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Idalia strengthens into a hurricane, chases Florida residents away from vulnerable coast

Members of the Tampa, Fla., Parks and Recreation Dept., help residents load sandbags Monday, Aug. 28, 2023, in Tampa, Fla. Residents along Florida's gulf coast are making preparations for the effects of Tropical Storm Idalia. (AP Photo/Chris O'Meara)
Chris O'Meara
/
AP
Members of the Tampa, Fla., Parks and Recreation Dept., help residents load sandbags Monday, Aug. 28, 2023, in Tampa, Fla. Residents along Florida's gulf coast are making preparations for the effects of Tropical Storm Idalia.

CEDAR KEY, Fla. (AP) — Idalia strengthened into a hurricane Tuesday and barreled toward Florida's Gulf Coast as authorities warned residents of vulnerable areas to pack up and leave to escape the twin threats of high winds and devastating flooding.

Idalia was churning in the Gulf of Mexico as a Category 1 storm, but it was projected to come ashore early Wednesday as a Category 3 system with sustained winds of up to 120 mph (193 kph) in the lightly populated Big Bend region, where the Florida Panhandle bends into the peninsula. The result could be a big blow to a state still dealing with lingering damage from last year's Hurricane Ian.

The National Weather Service in Tallahassee called Idalia "an unprecedented event" since no major hurricanes on record have ever passed through the bay abutting the Big Bend region.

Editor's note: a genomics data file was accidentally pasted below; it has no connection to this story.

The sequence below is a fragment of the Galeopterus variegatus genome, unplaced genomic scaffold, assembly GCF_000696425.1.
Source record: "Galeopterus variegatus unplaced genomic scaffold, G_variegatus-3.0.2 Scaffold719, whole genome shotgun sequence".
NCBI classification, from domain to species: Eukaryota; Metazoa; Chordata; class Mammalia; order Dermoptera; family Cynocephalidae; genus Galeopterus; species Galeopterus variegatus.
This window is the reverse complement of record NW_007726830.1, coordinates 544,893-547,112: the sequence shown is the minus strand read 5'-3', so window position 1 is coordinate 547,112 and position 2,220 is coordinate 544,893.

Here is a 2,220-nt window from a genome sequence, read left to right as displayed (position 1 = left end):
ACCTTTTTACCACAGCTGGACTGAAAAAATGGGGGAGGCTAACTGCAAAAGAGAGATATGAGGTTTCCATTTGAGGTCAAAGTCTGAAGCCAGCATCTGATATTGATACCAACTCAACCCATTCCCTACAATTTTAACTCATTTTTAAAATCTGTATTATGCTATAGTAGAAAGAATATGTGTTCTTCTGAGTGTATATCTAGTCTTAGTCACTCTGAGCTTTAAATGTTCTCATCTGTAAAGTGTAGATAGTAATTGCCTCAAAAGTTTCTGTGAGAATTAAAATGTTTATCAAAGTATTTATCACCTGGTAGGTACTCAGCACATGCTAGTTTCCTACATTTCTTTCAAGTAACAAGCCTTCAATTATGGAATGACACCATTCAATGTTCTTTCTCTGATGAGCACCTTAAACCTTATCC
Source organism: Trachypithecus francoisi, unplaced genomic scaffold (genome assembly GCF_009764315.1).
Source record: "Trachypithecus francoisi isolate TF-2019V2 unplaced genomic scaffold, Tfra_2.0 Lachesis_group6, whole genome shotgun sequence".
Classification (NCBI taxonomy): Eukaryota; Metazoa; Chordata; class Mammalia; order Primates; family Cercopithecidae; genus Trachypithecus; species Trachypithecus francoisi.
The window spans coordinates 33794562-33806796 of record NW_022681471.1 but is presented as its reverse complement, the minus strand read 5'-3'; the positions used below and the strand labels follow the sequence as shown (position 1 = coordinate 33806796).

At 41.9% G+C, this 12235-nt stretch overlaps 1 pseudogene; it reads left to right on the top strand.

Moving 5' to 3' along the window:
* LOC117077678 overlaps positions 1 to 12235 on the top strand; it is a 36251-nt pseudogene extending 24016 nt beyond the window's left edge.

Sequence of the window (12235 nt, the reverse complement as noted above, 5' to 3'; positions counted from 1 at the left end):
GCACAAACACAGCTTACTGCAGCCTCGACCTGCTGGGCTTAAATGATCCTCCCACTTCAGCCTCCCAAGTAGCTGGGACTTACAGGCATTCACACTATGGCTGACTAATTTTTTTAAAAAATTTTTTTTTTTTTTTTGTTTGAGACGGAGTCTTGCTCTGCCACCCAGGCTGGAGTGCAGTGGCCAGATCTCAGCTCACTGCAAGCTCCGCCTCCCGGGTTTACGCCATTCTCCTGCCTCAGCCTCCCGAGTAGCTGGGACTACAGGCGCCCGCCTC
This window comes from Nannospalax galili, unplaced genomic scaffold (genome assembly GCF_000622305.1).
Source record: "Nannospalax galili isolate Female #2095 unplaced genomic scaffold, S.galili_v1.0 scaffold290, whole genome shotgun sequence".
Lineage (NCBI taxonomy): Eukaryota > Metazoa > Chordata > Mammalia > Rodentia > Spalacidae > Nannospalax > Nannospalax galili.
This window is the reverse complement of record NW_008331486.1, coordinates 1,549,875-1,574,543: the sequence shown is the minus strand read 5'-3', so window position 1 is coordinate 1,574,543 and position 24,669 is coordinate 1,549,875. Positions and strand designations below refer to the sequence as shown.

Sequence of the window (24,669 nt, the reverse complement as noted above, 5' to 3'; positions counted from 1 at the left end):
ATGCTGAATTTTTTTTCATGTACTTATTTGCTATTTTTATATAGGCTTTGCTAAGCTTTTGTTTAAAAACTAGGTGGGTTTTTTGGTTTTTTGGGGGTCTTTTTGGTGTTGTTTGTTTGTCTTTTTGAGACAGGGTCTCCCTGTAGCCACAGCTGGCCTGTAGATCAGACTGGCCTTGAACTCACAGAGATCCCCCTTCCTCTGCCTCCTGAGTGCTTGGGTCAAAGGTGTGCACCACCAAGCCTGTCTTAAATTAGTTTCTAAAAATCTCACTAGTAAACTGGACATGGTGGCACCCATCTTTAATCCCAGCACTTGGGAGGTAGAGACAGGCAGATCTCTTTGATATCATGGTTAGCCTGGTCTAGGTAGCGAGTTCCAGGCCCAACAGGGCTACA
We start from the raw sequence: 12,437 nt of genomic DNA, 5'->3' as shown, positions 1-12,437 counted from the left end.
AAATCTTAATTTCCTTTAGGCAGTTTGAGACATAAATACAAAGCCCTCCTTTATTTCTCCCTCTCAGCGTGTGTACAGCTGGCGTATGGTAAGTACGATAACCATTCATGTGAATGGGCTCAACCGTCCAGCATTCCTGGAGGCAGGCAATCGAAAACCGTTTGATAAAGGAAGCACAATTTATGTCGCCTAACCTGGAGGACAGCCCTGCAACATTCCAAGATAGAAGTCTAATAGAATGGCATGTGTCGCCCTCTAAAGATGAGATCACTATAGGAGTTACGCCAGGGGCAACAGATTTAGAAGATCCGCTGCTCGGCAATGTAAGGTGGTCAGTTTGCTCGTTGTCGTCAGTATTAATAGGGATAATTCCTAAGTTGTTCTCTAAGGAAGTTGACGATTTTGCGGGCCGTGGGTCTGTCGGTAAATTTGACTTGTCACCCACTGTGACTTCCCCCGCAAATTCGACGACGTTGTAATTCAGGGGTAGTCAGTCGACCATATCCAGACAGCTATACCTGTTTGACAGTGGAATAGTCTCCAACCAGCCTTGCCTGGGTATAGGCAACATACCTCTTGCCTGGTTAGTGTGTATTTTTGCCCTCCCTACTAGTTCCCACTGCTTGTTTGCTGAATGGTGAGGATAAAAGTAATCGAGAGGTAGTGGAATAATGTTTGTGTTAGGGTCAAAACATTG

NOAA composite image of Hurrican Idalia as it approaches Florida on Aug. 29, 2023.
NOAA
NOAA composite image of Hurrican Idalia as it approaches Florida on Aug. 29, 2023.

On the island of Cedar Key, Commissioner Sue Colson joined other city officials in packing up documents and electronics at City Hall. She had a message for the almost 900 residents who were under mandatory orders to evacuate the island near the coast of the Big Bend region. More than a dozen state troopers went door to door warning residents that storm surge could rise as high as 15 feet (4.5 meters).

"One word — leave," Colson said. "It's not something to discuss."

Not everyone was heeding the warning. Andy Bair, owner of the Island Hotel, said he intended to "babysit" his bed-and-breakfast, which predates the Civil War. The building has not flooded in the almost 20 years he has owned it, not even when Hurricane Hermine flooded the city in 2016.

"Being a the caretaker of the oldest building in Cedar Key, I just feel kind of like I need to be here," Bair said. "We've proven time and again that we're not going to wash away. We may be a little uncomfortable for a couple of days, but we'll be okay eventually."

Tolls were waived on highways out of the danger area, shelters were open and hotels prepared to take in evacuees. More than 30,000 utility workers were gathering to make repairs as quickly as possible in the hurricane's wake.

In Tarpon Springs, a coastal community northwest of Tampa, 60 patients were evacuated from a hospital out of concern that the system could bring a 7-foot (2.1 meters) storm surge.

"You do not have to leave the state. You don't have to drive hundreds of miles. You have to get to higher ground in a safe structure. You can ride the storm out there, then go back to your home," Gov. Ron DeSantis said Tuesday morning at the state's emergency operations center.